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Exercises to improve impaired endurance, joint dysfunction, and impaired mobility are a mainstay of physical therapy practice for older adults. Common modes of exercise include aerobic, strengthening, and balance/flexibility programs. In the past 20+ years, researchers have learned more about the benefits of strengthening as a major role player in maintaining a well-balanced lifestyle. Muscle weakness, termed sarcopenia and dynapenia, is a normal age-related phenomenon, occurring to everyone regardless of ethnic background or financial status. The rate of strength decline is dependent on age and physical activity; however a rate of 1-5% decline annually is the average after the age of 30.
Those who are physically inactive lose muscle mass and strength more quickly than active individuals who participate in strength training. After a certain age, power decreases even more rapidly annually, affecting the ability to move and react quickly. Diminished power and strength affect function and can be a leading cause of nursing home admission and falls, further forcing sedentary habits. The vicious cycle of inactivity and diminished power and strength in turn promote further weakness and loss of power causing further functional disability. Critical to keeping older adults independent in the community and avoiding nursing home placement is breaking this cycle of decreased muscle mass/strength/power, inactivity, and functional decline. Therefore, effective strengthening practices must be employed by physical therapy/strength training personnel to maintain the highest level of function and achieve optimal aging.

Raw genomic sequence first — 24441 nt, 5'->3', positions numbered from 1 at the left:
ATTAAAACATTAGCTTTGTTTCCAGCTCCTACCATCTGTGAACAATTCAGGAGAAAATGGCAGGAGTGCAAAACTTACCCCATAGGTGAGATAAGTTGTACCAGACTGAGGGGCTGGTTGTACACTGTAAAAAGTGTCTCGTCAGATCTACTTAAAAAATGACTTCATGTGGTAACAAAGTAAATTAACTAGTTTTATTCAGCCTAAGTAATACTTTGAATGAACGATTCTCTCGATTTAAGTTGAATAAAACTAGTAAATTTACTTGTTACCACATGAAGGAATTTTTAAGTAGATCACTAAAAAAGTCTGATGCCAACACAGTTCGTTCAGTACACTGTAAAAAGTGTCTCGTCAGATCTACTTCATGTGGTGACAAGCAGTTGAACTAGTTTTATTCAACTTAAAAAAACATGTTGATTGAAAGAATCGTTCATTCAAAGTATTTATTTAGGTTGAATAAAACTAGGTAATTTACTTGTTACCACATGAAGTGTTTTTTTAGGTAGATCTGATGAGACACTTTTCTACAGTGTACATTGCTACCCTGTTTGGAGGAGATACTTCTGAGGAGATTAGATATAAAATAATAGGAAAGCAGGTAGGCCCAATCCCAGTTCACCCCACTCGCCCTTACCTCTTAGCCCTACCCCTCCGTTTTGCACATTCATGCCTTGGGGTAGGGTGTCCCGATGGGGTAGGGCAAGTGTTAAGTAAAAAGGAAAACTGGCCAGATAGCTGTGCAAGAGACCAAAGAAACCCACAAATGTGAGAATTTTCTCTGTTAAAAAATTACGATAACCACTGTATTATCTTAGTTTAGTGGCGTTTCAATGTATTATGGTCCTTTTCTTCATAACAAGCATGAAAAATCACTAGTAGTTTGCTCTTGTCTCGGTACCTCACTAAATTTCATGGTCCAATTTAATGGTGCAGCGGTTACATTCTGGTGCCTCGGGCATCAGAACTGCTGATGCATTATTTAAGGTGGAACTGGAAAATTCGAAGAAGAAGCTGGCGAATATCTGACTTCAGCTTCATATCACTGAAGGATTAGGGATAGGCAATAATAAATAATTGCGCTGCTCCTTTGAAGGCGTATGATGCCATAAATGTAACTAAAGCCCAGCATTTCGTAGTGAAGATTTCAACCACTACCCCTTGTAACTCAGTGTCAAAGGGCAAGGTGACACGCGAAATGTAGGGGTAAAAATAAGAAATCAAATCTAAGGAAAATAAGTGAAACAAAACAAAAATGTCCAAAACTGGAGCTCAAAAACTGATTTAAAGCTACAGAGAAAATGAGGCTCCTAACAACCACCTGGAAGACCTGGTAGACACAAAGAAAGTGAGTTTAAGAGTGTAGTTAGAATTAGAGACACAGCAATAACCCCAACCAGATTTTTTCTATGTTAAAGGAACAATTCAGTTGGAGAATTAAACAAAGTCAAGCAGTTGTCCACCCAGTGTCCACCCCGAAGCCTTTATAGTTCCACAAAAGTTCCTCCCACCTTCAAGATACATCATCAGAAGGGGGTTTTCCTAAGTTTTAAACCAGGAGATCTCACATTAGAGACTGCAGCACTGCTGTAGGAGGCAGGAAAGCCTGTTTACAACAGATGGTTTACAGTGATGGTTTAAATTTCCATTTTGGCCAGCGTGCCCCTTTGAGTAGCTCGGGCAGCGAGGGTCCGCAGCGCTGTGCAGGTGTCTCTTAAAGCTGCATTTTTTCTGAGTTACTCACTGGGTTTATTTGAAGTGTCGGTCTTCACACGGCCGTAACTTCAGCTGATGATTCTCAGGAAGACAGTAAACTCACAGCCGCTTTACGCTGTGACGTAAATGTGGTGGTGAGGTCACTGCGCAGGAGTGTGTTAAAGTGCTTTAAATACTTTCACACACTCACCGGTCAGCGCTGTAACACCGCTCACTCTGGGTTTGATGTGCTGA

Dimitri Cosmios, PT, DPT, CSCS